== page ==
keywords = "Brachytherapy, Endometrial cancer, Interventional radiotherapy, Vaginal stenosis",
author = "Rosa Autorino and Luca Tagliaferri and Maura Campitelli and Daniela Smaniotto and Alessia Nardangeli and Mattiucci, {Gian Carlo} and Gabriella Macchia and Benedetta Gui and Maura Micc{\`o} and Floriana Mascilini and Ferrandina, {Maria Gabriella} and Gyorgy Kovacs and Vincenzo Valentini and Gambacorta, {Maria Antonietta}",
year = "2018",
month = "1",
day = "1",
doi = "10.5114/jcb.2018.77953",
language = "English",
volume = "10",
pages = "315--320",
journal = "Journal of Contemporary Brachytherapy",
issn = "1689-832X",
publisher = "Termedia Publishing House Ltd.",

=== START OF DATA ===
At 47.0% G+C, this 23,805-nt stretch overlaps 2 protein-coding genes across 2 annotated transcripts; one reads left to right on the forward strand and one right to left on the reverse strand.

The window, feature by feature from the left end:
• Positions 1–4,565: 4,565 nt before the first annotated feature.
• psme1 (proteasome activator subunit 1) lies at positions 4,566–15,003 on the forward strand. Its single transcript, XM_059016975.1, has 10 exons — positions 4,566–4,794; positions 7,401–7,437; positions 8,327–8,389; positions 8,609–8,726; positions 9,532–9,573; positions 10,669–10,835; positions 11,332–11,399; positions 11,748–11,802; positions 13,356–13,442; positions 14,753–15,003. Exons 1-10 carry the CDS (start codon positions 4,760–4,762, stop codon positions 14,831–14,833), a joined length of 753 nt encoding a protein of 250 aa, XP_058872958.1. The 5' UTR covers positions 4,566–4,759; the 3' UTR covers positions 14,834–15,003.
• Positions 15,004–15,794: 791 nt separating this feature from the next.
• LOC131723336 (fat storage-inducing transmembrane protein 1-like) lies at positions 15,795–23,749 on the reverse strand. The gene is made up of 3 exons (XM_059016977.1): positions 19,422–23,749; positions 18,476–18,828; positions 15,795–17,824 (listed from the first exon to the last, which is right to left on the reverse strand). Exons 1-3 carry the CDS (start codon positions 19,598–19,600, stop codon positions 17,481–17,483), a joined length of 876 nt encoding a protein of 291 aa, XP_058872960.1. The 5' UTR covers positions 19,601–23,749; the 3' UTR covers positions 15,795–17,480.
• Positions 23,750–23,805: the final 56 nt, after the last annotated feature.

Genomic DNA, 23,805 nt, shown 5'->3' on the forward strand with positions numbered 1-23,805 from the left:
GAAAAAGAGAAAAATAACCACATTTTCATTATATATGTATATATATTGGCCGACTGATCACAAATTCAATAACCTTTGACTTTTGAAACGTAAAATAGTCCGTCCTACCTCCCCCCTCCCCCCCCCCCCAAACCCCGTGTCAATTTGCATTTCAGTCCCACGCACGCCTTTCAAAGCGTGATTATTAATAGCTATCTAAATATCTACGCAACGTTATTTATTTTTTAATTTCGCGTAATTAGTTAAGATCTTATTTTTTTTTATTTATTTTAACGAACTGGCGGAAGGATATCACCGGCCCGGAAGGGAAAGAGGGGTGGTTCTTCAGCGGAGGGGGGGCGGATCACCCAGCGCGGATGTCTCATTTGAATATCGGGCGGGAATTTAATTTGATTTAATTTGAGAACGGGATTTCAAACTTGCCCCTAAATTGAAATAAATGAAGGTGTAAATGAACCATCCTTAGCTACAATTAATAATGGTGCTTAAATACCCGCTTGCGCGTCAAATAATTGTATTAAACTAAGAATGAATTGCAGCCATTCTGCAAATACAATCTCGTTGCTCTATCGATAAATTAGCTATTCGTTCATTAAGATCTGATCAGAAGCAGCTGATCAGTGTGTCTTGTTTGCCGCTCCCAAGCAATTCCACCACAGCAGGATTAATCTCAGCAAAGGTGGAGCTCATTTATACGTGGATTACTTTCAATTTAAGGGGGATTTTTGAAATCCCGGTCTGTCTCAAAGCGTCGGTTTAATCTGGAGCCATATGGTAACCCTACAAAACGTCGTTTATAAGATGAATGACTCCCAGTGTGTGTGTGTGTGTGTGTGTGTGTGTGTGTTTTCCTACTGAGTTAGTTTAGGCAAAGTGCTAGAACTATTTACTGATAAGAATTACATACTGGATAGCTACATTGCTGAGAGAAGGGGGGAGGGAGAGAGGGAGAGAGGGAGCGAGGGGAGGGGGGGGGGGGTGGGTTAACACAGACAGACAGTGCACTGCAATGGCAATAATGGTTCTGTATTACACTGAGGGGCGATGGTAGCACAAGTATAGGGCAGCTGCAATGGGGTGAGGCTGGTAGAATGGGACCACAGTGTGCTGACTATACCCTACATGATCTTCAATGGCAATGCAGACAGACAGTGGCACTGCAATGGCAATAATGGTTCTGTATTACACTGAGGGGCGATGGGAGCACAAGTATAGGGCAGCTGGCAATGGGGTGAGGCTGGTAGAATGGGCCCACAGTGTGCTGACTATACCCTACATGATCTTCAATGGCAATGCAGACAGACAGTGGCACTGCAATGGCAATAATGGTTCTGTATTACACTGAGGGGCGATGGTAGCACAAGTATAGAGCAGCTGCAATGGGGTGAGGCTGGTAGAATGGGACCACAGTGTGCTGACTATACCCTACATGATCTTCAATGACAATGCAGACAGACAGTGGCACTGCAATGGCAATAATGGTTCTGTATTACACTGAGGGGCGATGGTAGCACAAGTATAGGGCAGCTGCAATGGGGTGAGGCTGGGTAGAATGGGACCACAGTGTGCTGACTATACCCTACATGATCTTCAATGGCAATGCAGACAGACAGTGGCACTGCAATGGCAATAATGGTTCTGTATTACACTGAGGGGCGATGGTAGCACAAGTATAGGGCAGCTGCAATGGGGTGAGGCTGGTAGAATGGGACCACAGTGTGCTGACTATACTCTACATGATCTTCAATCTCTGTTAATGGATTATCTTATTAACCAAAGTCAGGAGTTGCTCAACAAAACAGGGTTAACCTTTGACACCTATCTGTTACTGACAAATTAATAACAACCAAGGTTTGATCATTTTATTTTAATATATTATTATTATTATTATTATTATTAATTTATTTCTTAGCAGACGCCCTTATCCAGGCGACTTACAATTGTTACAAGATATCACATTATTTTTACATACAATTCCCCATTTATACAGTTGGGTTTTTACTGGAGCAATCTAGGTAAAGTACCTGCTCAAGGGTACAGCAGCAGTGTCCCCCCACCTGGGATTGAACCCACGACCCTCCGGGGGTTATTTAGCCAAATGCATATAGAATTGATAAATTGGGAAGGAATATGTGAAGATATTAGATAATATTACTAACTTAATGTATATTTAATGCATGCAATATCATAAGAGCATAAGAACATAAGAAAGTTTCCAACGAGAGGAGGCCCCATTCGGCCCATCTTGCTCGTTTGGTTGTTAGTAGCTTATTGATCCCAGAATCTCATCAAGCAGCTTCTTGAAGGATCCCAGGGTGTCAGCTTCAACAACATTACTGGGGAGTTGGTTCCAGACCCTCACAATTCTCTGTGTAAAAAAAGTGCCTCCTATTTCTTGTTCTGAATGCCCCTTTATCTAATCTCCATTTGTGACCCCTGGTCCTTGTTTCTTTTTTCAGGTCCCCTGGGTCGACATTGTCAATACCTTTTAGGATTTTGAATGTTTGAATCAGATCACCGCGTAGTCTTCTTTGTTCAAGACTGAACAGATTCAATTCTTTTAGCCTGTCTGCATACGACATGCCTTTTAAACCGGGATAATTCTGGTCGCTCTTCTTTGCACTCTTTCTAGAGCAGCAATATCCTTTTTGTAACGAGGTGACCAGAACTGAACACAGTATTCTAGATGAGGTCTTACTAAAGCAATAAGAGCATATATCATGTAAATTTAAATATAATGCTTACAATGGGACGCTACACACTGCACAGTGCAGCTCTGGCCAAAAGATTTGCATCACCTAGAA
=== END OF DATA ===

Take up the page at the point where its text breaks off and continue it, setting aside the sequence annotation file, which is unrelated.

number = "4",

}

TY - JOUR

T1 - EROS study

T2 - Evaluation between high-dose-rate and low-dose-rate vaginal interventional radiotherapy (brachytherapy) in terms of overall survival and rate of stenosis

AU - Autorino, Rosa

AU - Tagliaferri, Luca

AU - Campitelli, Maura

AU - Smaniotto, Daniela

AU - Nardangeli, Alessia

AU - Mattiucci, Gian Carlo

AU - Macchia, Gabriella

AU - Gui, Benedetta

AU - Miccò, Maura

AU - Mascilini, Floriana

AU - Ferrandina, Maria Gabriella

AU - Kovacs, Gyorgy

AU - Valentini, Vincenzo

AU - Gambacorta, Maria Antonietta

PY - 2018/1/1

Y1 - 2018/1/1